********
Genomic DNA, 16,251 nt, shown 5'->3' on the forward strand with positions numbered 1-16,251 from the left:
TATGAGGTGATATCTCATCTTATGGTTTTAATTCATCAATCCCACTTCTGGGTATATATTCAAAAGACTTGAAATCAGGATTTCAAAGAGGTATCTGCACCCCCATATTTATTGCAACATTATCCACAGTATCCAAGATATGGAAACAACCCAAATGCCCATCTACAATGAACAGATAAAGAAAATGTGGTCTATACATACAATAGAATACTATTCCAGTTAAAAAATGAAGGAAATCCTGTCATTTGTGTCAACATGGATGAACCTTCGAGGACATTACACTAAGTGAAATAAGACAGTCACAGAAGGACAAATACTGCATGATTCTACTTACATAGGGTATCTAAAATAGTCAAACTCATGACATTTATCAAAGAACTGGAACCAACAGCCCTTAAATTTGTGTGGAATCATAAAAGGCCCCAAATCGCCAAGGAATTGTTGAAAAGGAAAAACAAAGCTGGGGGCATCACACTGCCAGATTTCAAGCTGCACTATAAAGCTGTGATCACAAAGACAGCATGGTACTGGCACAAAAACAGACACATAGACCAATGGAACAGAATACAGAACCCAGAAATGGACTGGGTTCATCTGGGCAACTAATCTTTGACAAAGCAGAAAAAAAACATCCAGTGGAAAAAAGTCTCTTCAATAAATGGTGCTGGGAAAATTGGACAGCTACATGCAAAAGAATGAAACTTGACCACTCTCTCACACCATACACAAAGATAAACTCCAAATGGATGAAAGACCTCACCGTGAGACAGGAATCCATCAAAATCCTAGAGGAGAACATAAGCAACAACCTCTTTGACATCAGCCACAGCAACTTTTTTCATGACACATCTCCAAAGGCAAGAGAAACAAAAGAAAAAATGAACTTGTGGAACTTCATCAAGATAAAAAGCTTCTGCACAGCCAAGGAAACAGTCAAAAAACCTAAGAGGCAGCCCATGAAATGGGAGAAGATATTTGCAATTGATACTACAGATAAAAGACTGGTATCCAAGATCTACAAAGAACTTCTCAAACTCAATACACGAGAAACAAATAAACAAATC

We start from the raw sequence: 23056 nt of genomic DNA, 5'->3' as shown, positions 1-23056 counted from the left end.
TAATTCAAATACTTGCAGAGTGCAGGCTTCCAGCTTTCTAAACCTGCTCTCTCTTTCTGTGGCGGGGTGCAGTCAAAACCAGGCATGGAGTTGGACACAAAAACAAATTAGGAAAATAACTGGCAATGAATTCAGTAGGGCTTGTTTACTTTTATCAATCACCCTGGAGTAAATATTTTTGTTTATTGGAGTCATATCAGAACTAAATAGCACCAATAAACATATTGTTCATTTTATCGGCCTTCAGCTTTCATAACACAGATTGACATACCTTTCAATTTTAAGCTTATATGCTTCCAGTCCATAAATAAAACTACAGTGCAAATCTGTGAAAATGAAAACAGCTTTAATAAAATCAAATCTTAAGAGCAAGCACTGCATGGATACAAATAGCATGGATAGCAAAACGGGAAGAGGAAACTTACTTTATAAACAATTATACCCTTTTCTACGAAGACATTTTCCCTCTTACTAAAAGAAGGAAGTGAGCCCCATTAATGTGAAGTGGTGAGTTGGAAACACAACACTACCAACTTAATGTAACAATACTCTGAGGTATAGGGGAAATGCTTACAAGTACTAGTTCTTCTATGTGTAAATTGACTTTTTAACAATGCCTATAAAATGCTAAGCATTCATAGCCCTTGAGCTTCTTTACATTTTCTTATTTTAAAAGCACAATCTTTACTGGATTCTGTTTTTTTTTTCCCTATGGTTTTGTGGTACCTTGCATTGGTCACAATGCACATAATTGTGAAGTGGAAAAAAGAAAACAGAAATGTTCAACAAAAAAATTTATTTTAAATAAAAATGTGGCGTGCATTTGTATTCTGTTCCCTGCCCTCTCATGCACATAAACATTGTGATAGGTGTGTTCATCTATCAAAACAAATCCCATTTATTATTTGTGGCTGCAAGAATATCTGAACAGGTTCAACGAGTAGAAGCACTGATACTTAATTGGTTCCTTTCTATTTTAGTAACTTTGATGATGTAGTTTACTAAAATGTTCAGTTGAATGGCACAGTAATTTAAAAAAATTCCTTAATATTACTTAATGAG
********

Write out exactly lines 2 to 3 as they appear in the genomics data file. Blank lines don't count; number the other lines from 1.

TATGAGGTGATATCTCATCTTATGGTTTTAATTCATCAATCCCACTTCTGGGTATATATTCAAAAGACTTGAAATCAGGATTTCAAAGAGGTATCTGCACCCCCATATTTATTGCAACATTATCCACAGTATCCAAGATATGGAAACAACCCAAATGCCCATCTACAATGAACAGATAAAGAAAATGTGGTCTATACATACAATAGAATACTATTCCAGTTAAAAAATGAAGGAAATCCTGTCATTTGTGTCAACATGGATGAACCTTCGAGGACATTACACTAAGTGAAATAAGACAGTCACAGAAGGACAAATACTGCATGATTCTACTTACATAGGGTATCTAAAATAGTCAAACTCATGACATTTATCAAAGAACTGGAACCAACAGCCCTTAAATTTGTGTGGAATCATAAAAGGCCCCAAATCGCCAAGGAATTGTTGAAAAGGAAAAACAAAGCTGGGGGCATCACACTGCCAGATTTCAAGCTGCACTATAAAGCTGTGATCACAAAGACAGCATGGTACTGGCACAAAAACAGACACATAGACCAATGGAACAGAATACAGAACCCAGAAATGGACTGGGTTCATCTGGGCAACTAATCTTTGACAAAGCAGAAAAAAAACATCCAGTGGAAAAAAGTCTCTTCAATAAATGGTGCTGGGAAAATTGGACAGCTACATGCAAAAGAATGAAACTTGACCACTCTCTCACACCATACACAAAGATAAACTCCAAATGGATGAAAGACCTCACCGTGAGACAGGAATCCATCAAAATCCTAGAGGAGAACATAAGCAACAACCTCTTTGACATCAGCCACAGCAACTTTTTTCATGACACATCTCCAAAGGCAAGAGAAACAAAAGAAAAAATGAACTTGTGGAACTTCATCAAGATAAAAAGCTTCTGCACAGCCAAGGAAACAGTCAAAAAACCTAAGAGGCAGCCCATGAAATGGGAGAAGATATTTGCAATTGATACTACAGATAAAAGACTGGTATCCAAGATCTACAAAGAACTTCTCAAACTCAATACACGAGAAACAAATAAACAAATC

We start from the raw sequence: 23056 nt of genomic DNA, 5'->3' as shown, positions 1-23056 counted from the left end.